one I've used: good DOM
Inspector, good debugger, good console and a nice API, all with a good
looking GUI. The position of "king" is now challenged by Dragonfly
which has some very important ideas.
Packaging and architecture
You can install Firebug as a Firefox extension. Firebug is
practically a Web application with additional privileges, accessing
more of the internal API of Firefox.
Dragonfly is similar, but it's not an extension for Opera. It comes
as an external Web application for Opera - it's not native. Yet,
like Firebug, it has access to the internal Scope API. The Scope
API is a specification written and implemented by Opera 9.5 beta 2.
As such, Dragonfly is not limited in purpose and possibilities.
Perhaps the most important part of this alpha release of Dragonfly
is the Scope
API specification which will be publicly available soon. People
will be able to build their own set of developer tools for Opera
and other UAs implementing the
Scope API. You will be able to build integrated developer tools
into your favorite editors and IDEs. Going even
further, you can implement this into Firefox or other browsers. The
possibilities are quite great: you can end-up debugging multiple
instances of Opera's, or you can debug Opera with Firefox and
vice-versa, etc. Once you have a Scope server in Opera and Firefox,
as well as a Scope client for each browser, you can pick and choose
at any moment the one you like more.
The Scope API and Dragonfly also work over the network. There you
go: you can debug Opera Mobile 9.5 from your Opera desktop. You can
also debug Opera instances running on your friend's computer, via
Internet. If someone implements the Scope API for Firefox, you can
debug Firefox from Opera over the Internet.
That's the smart move made by Opera: now Firebug needs to play the
catch-up game. Firebug will have to implement this kind of
functionality: we will need ways to debug Firefox running on
mobiles, remote Gecko applications. We will also want integration
from the IDE into a running Firefox instance. Unfortunately, I'm
not sure if they will simply do it: or they will come up with
yet-another protocol. That would kinda suck. If I am not mistaken
some of the advanced IDEs today already provide JS debugging, but, as far as I know, they don't
directly inspect a live instance of your browser.
In Opera 9.5 beta 2 you can start Dragonfly from Tools >
Advanced > Developer Tools. Opera then quickly loads Dragonfly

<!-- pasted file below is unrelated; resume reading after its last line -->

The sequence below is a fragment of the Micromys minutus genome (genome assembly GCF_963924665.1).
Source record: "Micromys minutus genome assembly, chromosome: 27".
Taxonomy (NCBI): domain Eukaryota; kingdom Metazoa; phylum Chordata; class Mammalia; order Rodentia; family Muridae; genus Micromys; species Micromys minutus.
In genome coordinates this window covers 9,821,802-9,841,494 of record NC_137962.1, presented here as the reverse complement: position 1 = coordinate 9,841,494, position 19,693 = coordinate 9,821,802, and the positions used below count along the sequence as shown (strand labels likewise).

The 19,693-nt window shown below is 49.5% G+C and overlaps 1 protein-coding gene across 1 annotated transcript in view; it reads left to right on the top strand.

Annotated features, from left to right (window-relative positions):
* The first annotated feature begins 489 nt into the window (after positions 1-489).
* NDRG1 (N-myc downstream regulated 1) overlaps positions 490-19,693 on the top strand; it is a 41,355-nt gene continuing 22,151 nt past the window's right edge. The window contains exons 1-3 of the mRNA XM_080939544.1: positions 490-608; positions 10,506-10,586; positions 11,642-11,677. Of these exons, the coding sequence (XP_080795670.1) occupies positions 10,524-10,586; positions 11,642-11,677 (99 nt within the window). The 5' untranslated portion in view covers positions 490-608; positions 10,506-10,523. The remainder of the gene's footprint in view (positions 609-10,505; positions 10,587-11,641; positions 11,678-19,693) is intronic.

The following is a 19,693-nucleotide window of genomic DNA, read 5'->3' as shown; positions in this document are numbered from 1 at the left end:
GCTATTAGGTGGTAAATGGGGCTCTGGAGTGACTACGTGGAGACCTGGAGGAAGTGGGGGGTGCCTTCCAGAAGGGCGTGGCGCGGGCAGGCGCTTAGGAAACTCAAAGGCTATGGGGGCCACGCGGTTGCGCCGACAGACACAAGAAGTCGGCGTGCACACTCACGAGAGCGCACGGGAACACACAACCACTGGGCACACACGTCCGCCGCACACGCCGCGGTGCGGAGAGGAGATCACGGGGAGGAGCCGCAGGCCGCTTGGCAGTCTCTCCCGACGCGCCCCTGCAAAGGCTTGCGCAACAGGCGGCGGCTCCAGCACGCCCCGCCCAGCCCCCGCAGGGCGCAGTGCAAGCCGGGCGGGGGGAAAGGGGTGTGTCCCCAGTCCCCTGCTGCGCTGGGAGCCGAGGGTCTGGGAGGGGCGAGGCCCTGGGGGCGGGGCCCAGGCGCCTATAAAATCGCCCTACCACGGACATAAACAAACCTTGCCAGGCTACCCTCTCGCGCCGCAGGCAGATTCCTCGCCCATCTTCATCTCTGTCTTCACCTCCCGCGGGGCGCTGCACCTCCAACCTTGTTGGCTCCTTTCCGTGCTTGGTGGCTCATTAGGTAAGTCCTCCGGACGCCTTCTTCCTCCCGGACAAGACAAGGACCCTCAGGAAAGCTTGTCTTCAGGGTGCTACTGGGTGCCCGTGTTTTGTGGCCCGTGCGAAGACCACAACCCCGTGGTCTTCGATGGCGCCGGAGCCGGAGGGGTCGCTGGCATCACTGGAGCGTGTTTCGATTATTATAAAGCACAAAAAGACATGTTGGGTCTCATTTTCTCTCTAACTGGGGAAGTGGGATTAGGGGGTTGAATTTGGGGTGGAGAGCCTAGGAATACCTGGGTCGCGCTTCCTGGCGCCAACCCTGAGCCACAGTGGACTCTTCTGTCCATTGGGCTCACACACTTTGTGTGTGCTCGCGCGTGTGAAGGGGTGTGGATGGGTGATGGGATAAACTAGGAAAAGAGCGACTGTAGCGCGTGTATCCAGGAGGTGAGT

and caches it. Subsequent loads are from the cache - for now
there's a bug which prevents proper caching, but oh well it's
The entire Dragonfly Web application is very small given it's power
and it loads really fast - they've optimized the code as much as
possible. Probably they have further performance improvements
coming. On my Athlon XP 1800+, Dragonfly doesn't feel slower than
Firebug - which is very good.
You have the following tools to play with:
Script viewer. You can view all the scripts with
syntax highlighting. Firebug doesn't have syntax highlighting.
Script debugger. You can set breakpoints and set
into/over/out of each line of code. You can inspect the global
scope and the local execution scope. At the moment, you don't have
breakpoint condition, like Firebug does.
Command line. You can execute any code you want in
the global scope, and, while debugging, in the selected scope from
the call stack. This is really useful in many cases.
DOM Inspector. Here you can view the entire
structure of your document as-is, live. You can inspect the
properties of each node, the computed styles, the matched style
rules from your CSS
files, You can also get a nice "layout" view - based on the
Style sheets. Obviously, you can view each of the
style files in your document, as they are available via DOM 2
Styles. Unfortunately, just like Firebug, Dragonfly doesn't show
your exact CSS file. Still, in Firebug you can see your CSS file if
you choose to edit it.
Console. This is supposed to be an improved
console messages viewer in Dragonfly. Currently, it's still too
simplistic for my taste.
Usage tip: Even if officially you can only use Dragonfly as an
external window, you can use it inside Opera as well. Just start
Dragonfly, enable the Windows panel, and then drag the Dragonfly
window inside the main Opera window. You'll make Dragonfly usable
as any ordinary tab. Go to Tools > Preferences > Advanced
> Tabs > Additional options > there disable "Show close
button on each tab" - to enable the MDI mode. Once you do this, you
can drag and resize the Dragonfly tab inside Opera.
The bad, for now
Dragonfly is only the first alpha release - I even got Opera to
crash once. The problems, sorted by importance:
- You can't edit anything: node attributes, properties, debug
variables, style sheet properties, nothing. You are stuck. I can't
complain: this is coming very soon in subsequent releases of
- Search is quite buggy in Script view and it's especially
unusable in the DOM inspector.
- We don't have any HTTP headers inspection tool, no way to play
with the header requests, no XmlHttpRequest logger, no DOM Events
monitor. These are promised to come soon, as well.